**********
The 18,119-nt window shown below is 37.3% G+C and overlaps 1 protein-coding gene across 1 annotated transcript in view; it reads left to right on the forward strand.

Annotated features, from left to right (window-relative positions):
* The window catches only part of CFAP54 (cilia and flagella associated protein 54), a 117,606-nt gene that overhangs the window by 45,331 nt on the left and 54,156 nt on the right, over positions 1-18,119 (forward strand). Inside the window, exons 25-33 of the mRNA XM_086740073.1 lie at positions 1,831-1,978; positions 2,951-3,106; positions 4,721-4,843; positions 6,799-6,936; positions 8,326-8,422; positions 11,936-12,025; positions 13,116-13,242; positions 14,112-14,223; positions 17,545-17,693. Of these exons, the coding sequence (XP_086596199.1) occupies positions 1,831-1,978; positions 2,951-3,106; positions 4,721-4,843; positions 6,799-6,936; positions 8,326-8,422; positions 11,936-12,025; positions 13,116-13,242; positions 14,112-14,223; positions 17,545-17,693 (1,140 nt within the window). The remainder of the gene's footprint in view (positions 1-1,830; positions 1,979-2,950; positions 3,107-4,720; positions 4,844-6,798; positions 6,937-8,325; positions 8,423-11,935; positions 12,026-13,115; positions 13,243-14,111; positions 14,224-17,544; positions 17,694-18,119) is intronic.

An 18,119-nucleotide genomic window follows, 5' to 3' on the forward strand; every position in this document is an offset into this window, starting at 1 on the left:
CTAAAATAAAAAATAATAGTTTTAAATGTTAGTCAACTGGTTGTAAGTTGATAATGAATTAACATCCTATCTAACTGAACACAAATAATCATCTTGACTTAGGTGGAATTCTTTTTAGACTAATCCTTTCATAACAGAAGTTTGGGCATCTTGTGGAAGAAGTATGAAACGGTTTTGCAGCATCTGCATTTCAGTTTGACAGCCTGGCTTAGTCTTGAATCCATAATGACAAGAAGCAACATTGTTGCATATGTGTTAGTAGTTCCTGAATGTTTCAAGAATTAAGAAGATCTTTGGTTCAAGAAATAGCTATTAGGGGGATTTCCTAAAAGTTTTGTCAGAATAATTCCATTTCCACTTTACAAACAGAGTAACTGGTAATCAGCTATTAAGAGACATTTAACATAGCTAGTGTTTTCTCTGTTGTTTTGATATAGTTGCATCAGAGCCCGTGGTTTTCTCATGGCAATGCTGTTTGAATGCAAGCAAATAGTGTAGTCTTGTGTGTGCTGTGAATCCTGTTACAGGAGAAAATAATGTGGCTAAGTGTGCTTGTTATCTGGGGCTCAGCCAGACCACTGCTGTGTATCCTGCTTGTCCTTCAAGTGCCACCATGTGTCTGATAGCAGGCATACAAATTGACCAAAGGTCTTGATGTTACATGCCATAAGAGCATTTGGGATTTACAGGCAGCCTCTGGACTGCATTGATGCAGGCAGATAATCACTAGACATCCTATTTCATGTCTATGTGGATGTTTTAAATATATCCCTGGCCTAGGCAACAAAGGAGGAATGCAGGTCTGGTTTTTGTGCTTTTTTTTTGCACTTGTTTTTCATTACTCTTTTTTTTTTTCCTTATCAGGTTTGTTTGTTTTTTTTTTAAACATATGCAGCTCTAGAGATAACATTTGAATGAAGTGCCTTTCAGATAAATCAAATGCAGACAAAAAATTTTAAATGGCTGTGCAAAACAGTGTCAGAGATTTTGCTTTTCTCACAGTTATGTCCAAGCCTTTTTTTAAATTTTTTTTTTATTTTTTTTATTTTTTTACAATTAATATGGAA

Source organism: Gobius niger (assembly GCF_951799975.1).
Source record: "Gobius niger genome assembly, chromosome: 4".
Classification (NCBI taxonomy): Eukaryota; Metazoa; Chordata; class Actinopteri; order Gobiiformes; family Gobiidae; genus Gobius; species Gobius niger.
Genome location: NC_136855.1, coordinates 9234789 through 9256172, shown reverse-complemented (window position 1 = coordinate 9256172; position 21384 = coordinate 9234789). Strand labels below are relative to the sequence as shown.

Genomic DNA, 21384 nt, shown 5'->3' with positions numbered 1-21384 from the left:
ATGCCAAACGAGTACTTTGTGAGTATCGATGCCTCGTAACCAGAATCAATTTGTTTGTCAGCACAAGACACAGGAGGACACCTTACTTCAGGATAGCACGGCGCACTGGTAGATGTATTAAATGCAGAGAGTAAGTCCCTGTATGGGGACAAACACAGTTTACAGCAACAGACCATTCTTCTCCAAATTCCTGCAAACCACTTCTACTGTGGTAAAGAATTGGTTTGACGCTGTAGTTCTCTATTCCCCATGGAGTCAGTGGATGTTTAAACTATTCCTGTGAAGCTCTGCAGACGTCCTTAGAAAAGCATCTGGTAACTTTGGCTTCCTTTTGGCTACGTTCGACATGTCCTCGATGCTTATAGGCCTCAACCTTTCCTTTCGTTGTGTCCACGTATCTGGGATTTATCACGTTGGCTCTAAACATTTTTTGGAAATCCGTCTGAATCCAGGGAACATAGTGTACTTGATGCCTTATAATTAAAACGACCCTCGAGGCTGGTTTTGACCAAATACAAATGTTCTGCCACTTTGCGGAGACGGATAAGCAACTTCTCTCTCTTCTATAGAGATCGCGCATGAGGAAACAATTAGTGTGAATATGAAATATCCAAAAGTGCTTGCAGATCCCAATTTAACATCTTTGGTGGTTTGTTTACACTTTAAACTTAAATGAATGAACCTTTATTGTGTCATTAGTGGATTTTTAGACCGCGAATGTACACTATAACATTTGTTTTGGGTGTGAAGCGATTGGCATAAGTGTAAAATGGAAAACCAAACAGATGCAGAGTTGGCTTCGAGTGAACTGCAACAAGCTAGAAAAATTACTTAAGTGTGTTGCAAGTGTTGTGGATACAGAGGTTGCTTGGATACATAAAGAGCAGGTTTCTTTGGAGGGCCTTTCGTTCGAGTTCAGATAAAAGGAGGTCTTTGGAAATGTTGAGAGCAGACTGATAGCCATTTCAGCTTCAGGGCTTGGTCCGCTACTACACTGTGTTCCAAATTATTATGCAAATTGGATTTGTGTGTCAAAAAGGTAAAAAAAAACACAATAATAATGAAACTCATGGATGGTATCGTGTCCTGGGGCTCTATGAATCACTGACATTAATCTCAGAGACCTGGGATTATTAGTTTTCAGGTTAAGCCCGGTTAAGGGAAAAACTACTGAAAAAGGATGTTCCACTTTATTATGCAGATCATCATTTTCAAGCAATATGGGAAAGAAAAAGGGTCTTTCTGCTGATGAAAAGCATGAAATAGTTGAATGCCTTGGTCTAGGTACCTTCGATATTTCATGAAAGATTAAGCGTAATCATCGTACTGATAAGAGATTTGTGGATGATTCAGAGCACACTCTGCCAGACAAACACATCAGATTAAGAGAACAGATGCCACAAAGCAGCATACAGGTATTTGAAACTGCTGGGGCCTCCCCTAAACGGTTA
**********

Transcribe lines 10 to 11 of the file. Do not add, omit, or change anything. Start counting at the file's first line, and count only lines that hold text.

Genomic DNA, 21384 nt, shown 5'->3' with positions numbered 1-21384 from the left:
ATGCCAAACGAGTACTTTGTGAGTATCGATGCCTCGTAACCAGAATCAATTTGTTTGTCAGCACAAGACACAGGAGGACACCTTACTTCAGGATAGCACGGCGCACTGGTAGATGTATTAAATGCAGAGAGTAAGTCCCTGTATGGGGACAAACACAGTTTACAGCAACAGACCATTCTTCTCCAAATTCCTGCAAACCACTTCTACTGTGGTAAAGAATTGGTTTGACGCTGTAGTTCTCTATTCCCCATGGAGTCAGTGGATGTTTAAACTATTCCTGTGAAGCTCTGCAGACGTCCTTAGAAAAGCATCTGGTAACTTTGGCTTCCTTTTGGCTACGTTCGACATGTCCTCGATGCTTATAGGCCTCAACCTTTCCTTTCGTTGTGTCCACGTATCTGGGATTTATCACGTTGGCTCTAAACATTTTTTGGAAATCCGTCTGAATCCAGGGAACATAGTGTACTTGATGCCTTATAATTAAAACGACCCTCGAGGCTGGTTTTGACCAAATACAAATGTTCTGCCACTTTGCGGAGACGGATAAGCAACTTCTCTCTCTTCTATAGAGATCGCGCATGAGGAAACAATTAGTGTGAATATGAAATATCCAAAAGTGCTTGCAGATCCCAATTTAACATCTTTGGTGGTTTGTTTACACTTTAAACTTAAATGAATGAACCTTTATTGTGTCATTAGTGGATTTTTAGACCGCGAATGTACACTATAACATTTGTTTTGGGTGTGAAGCGATTGGCATAAGTGTAAAATGGAAAACCAAACAGATGCAGAGTTGGCTTCGAGTGAACTGCAACAAGCTAGAAAAATTACTTAAGTGTGTTGCAAGTGTTGTGGATACAGAGGTTGCTTGGATACATAAAGAGCAGGTTTCTTTGGAGGGCCTTTCGTTCGAGTTCAGATAAAAGGAGGTCTTTGGAAATGTTGAGAGCAGACTGATAGCCATTTCAGCTTCAGGGCTTGGTCCGCTACTACACTGTGTTCCAAATTATTATGCAAATTGGATTTGTGTGTCAAAAAGGTAAAAAAAAACACAATAATAATGAAACTCATGGATGGTATCGTGTCCTGGGGCTCTATGAATCACTGACATTAATCTCAGAGACCTGGGATTATTAGTTTTCAGGTTAAGCCCGGTTAAGGGAAAAACTACTGAAAAAGGATGTTCCACTTTATTATGCAGATCATCATTTTCAAGCAATATGGGAAAGAAAAAGGGTCTTTCTGCTGATGAAAAGCATGAAATAGTTGAATGCCTTGGTCTAGGTACCTTCGATATTTCATGAAAGATTAAGCGTAATCATCGTACTGATAAGAGATTTGTGGATGATTCAGAGCACACTCTGCCAGACAAACACATCAGATTAAGAGAACAGATGCCACAAAGCAGCATACAGGTATTTGAAACTGCTGGGGCCTCCCCTAAACGGTTA